In the spirit of anarchy, I chose to read this book – the second of the Leo Stanhope series – without having read the first.
I know! ANARCHY starts from this!
Being honest, I don’t think it mattered a jot: Reeve introduces his transgender Victorian protagonist essentially from scratch with enough – possibly too much – explanation, and he only occasionally references events in The House on Half Moon Street. And when he does it is with sufficient exposition to fill in any gaps.
Let’s turn to the idea, the concept, of a transgender Victorian had bags of potential and reminded me of some of the episodes of Stephen Fry’s Victorian Secrets on Audible. In that, Fry explodes our assumptions and stereotypes of the Victorians as repressed, and strait laced, revealing them to – unsurprisingly – have the whole gamut of human passions, identities and passions and peccadillos, exploring what we would term today their sexual and gender identities and sexualities. Add into that memories of the wonderful Sarah Waters’ Fingersmith and Tipping the Velvet – oh, those were great books! and I must go back for a re-read! – and my perception of the Victorians is wide enough to welcome Leo Stanhope – born Charlotte or Lottie Pritchard – as a first person transgender male narrator and protagonist was intriguing. Throw into the mix a good old fashioned murder, and I’m in!
The murder here is of a young woman, Dora, found shallowly buried in the courtyard of the eponymous Anarchists’ Club – a hostel for socialists, revolutionaries and radicals in conflict with the Victorian establishment. Stanhope is brought into the case because the dead woman had his name written on a piece of paper in her pocket, having visited him in the pharmacy at which he was lodging a few days earlier.
Reeve seems to throw everything into the mix to try ramp up the tension: the note in Dora’s pocket implicates Leo and the police are as much a threat as the murderer and anarchists; Dora, when she had visited Leo, had two children in tow who are missing following their mother’s murder; when at the scene, Leo comes across John Thackery, a boy he knew from his childhood, who blackmails him with exposure unless he provides a false alibi – and who but a murderer would want a false alibi; Leo’s gender and identity create a state of hypervigilance – of which we are constantly reminded – and the threats of brutal “treatments” if revealed; his life is necessarily bound around with secrets as tightly as his “cilice” binds his breasts, over which he could trip up at any moment.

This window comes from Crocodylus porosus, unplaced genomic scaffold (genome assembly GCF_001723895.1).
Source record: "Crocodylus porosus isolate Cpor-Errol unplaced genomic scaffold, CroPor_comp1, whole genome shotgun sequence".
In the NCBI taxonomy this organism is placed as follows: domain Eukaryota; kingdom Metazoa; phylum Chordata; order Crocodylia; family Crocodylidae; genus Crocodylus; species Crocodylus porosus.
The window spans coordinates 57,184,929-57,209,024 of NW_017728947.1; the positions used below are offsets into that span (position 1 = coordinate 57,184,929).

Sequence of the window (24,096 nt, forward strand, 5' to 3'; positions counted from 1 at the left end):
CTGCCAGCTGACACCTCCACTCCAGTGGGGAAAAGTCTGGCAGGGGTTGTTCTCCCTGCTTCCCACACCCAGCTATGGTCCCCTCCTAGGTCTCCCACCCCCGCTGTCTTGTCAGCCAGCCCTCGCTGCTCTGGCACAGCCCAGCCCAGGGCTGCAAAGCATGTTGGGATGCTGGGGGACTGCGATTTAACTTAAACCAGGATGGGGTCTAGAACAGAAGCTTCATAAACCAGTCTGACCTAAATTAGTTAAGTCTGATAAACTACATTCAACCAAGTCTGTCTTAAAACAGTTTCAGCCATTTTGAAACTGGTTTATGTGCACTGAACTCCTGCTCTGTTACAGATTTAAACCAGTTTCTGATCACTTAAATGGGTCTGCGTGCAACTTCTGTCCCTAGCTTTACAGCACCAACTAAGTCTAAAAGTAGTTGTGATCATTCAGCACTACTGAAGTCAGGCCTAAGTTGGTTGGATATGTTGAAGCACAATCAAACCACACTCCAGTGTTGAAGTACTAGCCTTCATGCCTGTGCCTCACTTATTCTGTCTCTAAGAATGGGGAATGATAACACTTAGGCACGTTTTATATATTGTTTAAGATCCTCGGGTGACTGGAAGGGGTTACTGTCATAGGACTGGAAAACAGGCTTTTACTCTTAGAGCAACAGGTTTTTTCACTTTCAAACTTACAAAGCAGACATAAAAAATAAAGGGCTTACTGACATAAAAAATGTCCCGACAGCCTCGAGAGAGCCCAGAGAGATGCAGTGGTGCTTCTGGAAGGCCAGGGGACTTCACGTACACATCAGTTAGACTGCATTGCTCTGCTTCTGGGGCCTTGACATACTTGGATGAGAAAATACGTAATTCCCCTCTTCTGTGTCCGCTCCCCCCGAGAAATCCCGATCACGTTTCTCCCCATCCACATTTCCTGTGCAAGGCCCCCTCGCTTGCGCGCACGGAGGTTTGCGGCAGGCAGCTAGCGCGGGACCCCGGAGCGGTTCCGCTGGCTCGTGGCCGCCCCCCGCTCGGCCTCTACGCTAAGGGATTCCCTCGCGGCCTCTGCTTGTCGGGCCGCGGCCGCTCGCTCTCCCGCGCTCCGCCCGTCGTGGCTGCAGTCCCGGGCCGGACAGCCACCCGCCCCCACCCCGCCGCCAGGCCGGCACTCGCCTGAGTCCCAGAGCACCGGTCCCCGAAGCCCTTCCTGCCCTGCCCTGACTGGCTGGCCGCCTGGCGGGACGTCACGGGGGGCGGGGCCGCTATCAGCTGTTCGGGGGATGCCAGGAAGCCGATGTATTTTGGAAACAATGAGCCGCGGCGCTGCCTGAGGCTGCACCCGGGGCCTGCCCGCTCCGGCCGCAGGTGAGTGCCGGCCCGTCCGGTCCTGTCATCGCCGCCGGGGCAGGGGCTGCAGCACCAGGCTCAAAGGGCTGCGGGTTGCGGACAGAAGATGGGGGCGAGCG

And yet… somehow none of this tension quite materialises. Leo struck me as very passive throughout and reactive, motivated more than anything by a desire to not be involved, to hide, to retreat. He didn’t have much agency, even when he found and rescued and chose to fight for the missing children. He wasn’t detecting in any sense – although it is possible that the conclusion hints that he might in future novels – just present and responding to others.
I wonder – and I say this as a cis male reader – whether that is a reflection of Reeve as a cis male writer’s perception of a trans character… Maybe that is too harsh. But the nature of being trans seemed very prominent and a little clumsily handled. The heavy handed historical research shoe horned in. The confrontations with her sister and father who refuse to accept him save as Lottie. Mrs Flowers – the only character who seems to accept Leo for himself, knowing the truth – who says things like
Did you really want to be a man, or just want not to be a woman?
Throw in transvestite actors in the music hall, homosexuals, a privileged boy doting on a singer and it becomes almost like sexuality and gender bingo!
The plot was a tad slow, due perhaps in part to Leo’s lack of agency, and its conclusion for me was both predictable – fairly inevitable from about the midway point – and overly melodramatic.
I will probably go back to the first book – and probably pick up subsequent ones – when I run out of other reads. There was nothing about this that I particularly disliked. But nothing that puts Reeve into the “Must Read” category of authors.